Libya’s Ras Lanuf Oil Terminal Is Now A Key Military Base for Haftar
For the second time in less than 45 days, the National Oil Corporation (NOC) of Libya in Tripoli has condemned the militarization of the country’s energy infrastructure by General Haftar and his forces. Of particular concern is the military presence inside the Ras Lanuf oil terminal in central Libya. Our sources inside the NOC say that Haftar’s forces have stormed this terminal and seized one building to house some 80 military officers. They have also attempted to provide a warship with fuel and have seized food stores and housing units for employees at the terminal.
With the NOC chairman, Mustafa Sanallah, calling this act a major threat to the country’s oil infrastructure, he has also indicated that he may withdraw employees if he feels they are in danger. Withdrawing them would effectively hand the terminal over to Haftar without a fight.
That means that Haftar would completely control one of the largest terminals on the shores of the southern Mediterranean, with a storage capacity of 6.5 million barrels of oil.
In the meantime, we have witnessed the first attack on a foreign oil asset in this conflict, with a JV between Eni and the Libya NOC damaged in an air strike on Tuesday that wounded three workers. The airstrike, launched by Haftar’s forces, damaged a storehouse belonging to the JV, Mellitah Oil & Gas. Equipment and warehouse materials were destroyed in the airstrike.
The warehouse was in the east Tripoli area of Tajoura and the airstrikes are in response to the Libyan Air Force strikes against Haftar’s weapons and ammo stored in an area south of Tripoli. The Government of National Accord (GNA) strikes on this target were in response to Haftar’s claims that it had received a Russian defense system, via the UAE, to protect supplies in this area.
The head of the GNA government, PM Fayez al-Sarraj, is now proposing elections this year to end the conflict. Given the carnage and destruction of Haftar’s assault on Tripoli, Sarraj is now convinced of an electoral victory. This, however, will not happen. Haftar will not allow elections at this point and will absolutely not sit down at the table with Sarraj.
Conflict with Iran
There is still no definitive evidence that Iran was behind the tanker attacks in the Gulf of Oman, but this conflict has taken on a life of its own and now we are dangerously near an all-out regional war from which there will be no end-game beneficiaries.
Iran has been backed into a corner and is now reminding the world that its ballistic missiles can take out an aircraft carrier. And Iraq will fall to war first. No further indication is needed than a rocket striking the residential and operations headquarters of oil majors in Basra early on Wednesday, with no claims of responsibility but immediately after Trump announced he would send another 1,000 troops to the Middle East. In the meantime, Washington’s tactics concerning Iran appear to be continually wavering, suggesting that there is no actual policy in place. Late on Tuesday, right after announcing the 1,000-troop deployment, Trump referred to the tanker attacks as “very minor”.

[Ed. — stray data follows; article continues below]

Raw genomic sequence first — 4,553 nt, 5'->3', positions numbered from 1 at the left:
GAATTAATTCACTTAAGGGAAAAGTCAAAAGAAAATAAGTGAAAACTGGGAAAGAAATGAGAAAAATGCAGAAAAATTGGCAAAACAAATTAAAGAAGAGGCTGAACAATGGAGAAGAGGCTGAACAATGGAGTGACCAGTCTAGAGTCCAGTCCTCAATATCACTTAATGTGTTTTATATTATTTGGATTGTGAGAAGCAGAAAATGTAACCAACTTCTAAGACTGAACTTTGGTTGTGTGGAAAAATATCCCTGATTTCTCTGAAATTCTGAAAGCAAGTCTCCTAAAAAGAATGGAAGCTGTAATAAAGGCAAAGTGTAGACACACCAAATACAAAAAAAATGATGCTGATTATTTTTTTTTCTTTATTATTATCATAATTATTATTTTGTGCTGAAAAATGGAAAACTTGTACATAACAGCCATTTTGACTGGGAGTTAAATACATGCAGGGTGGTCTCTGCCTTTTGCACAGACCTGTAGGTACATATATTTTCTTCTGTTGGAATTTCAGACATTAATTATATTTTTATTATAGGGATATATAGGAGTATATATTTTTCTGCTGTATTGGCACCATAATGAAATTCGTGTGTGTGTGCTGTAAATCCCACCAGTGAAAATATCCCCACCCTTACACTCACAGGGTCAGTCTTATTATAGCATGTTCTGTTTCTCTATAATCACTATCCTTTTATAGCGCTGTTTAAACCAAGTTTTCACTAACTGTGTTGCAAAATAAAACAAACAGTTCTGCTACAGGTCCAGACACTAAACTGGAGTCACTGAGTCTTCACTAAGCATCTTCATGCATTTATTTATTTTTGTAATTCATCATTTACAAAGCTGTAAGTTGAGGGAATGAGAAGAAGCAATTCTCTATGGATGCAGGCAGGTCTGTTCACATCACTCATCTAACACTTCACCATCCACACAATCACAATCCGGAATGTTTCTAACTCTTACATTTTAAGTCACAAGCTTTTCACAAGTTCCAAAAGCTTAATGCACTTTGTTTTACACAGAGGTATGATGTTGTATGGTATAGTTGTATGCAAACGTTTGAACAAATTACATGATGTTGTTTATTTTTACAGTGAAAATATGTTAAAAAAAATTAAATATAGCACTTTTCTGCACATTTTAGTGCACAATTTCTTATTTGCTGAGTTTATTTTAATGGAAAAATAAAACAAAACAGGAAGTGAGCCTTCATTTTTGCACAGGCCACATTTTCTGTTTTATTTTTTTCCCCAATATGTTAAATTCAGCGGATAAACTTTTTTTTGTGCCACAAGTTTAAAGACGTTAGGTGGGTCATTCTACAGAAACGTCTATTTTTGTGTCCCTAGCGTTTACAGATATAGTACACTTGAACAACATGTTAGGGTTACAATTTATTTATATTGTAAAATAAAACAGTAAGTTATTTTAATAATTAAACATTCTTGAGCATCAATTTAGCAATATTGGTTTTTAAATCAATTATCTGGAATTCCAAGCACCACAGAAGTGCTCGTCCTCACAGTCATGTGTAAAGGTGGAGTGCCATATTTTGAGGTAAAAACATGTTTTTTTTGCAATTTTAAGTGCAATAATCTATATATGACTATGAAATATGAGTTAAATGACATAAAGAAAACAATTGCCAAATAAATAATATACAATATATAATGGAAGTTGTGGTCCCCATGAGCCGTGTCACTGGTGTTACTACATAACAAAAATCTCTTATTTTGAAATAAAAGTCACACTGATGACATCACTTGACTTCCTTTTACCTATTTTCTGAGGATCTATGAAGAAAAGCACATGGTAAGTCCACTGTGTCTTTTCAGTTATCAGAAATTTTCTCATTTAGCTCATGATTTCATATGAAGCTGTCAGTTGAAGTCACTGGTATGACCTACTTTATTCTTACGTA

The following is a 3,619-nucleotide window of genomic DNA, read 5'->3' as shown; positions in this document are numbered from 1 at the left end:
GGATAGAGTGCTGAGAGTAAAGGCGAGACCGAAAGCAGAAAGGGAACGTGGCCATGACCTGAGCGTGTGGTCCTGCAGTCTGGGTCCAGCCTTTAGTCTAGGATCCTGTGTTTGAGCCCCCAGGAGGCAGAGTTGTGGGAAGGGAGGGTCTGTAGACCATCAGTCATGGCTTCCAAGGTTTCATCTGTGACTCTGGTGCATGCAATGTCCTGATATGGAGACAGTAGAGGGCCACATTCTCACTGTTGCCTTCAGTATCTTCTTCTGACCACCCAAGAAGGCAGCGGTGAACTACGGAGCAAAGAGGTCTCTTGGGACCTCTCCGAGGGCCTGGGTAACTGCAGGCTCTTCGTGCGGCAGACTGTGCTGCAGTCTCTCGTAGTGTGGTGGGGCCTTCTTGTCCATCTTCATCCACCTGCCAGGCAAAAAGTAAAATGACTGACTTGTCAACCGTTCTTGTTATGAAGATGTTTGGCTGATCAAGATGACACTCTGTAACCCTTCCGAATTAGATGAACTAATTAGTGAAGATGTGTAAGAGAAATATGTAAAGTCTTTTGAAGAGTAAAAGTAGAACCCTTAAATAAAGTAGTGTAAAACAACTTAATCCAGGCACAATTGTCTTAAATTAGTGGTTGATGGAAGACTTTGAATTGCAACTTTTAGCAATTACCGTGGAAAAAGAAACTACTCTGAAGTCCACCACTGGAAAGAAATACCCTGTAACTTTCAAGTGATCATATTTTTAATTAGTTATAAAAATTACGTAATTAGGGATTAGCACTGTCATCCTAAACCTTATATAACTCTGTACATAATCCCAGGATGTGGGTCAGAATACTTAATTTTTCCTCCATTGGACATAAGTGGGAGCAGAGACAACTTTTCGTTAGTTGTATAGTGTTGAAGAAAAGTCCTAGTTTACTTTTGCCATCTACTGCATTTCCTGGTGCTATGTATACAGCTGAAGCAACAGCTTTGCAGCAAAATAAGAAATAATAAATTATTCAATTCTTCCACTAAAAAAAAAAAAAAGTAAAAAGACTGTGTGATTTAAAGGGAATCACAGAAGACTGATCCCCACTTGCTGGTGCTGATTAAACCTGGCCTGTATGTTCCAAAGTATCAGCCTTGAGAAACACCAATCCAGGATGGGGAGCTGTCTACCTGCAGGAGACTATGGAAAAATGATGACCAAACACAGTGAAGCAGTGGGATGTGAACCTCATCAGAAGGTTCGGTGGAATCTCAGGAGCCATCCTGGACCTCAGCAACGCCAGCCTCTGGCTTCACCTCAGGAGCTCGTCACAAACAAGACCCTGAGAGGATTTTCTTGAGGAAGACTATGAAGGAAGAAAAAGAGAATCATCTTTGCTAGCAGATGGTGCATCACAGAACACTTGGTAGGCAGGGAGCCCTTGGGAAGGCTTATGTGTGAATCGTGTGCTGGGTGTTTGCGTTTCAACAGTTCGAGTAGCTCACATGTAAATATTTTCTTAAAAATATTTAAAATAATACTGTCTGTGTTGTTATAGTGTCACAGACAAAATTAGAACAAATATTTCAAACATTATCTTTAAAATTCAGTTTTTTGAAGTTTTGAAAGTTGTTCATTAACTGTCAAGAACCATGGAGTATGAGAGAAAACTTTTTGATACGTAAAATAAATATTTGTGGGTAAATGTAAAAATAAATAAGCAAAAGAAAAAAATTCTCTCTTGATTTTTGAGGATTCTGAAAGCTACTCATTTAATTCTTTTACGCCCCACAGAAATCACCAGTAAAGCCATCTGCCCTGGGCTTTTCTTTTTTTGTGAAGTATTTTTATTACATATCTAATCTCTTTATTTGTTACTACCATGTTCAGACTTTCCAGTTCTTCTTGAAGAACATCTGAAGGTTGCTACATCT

What investors need to know right now is that conflict has been provoked to a point where no single actor is in control. That makes for a very dangerous and uncertain future, especially with the nature of today’s asymmetrical warfare. In attempting to use the conflict with Iran as a 2020 campaign booster, Trump has allowed this to go too far, and appears to be easily swayed by warmongers in his inner circle who were far too quick to put out video footage claiming to be evidence that Iran was behind last week’s tanker attacks, despite the fact that the owners of the vessels in question have definitively refuted this. The US Navy also came out on Wednesday with a statement saying that “mine fragments” “resembled” Iranian mines, which is again not in the realm of conclusive evidence. This is not intelligence; rather, it is propaganda. It does not, however, matter whether it is one or the other at this point.
The Saudi Crown Prince, MBS, whom we have mentioned as the wild card here, is being tempered by Saudi King Salmon, who has publicly declared that the Kingdom does not seek an all-out war with Iran. The UAE, whose royal circle essentially created MBS, is also keen to keep things from escalating and so has not yet outright blamed Iran for the tanker attacks. From that perspective, it is interesting to follow the UAE media, which is calling for calm and restraint (and does so only with royal approval). All are now worried that this may have gone too far to turn back.
For the UAE, it is notable that two of the emirates are particularly impacted: Dubai and Abu Dhabi. Dubai is a major hub for Iranian business, accounting for almost all of the nearly $17 billion in non-oil trade with Iran last year. Sanctions have forced quite a few Iranian firms out of Dubai, and because Abu Dhabi has been one of the key lobbying forces for these sanctions in Washington, Dubai holds it responsible for provoking the situation to the edge of a dangerous conflict. The beneficiaries of all of this have been Qatar first and foremost, but also Oman and Turkey. Ironically, Qatar is under an economic blockade from the Saudis and the UAE, so it seems that all of these plans are backfiring now.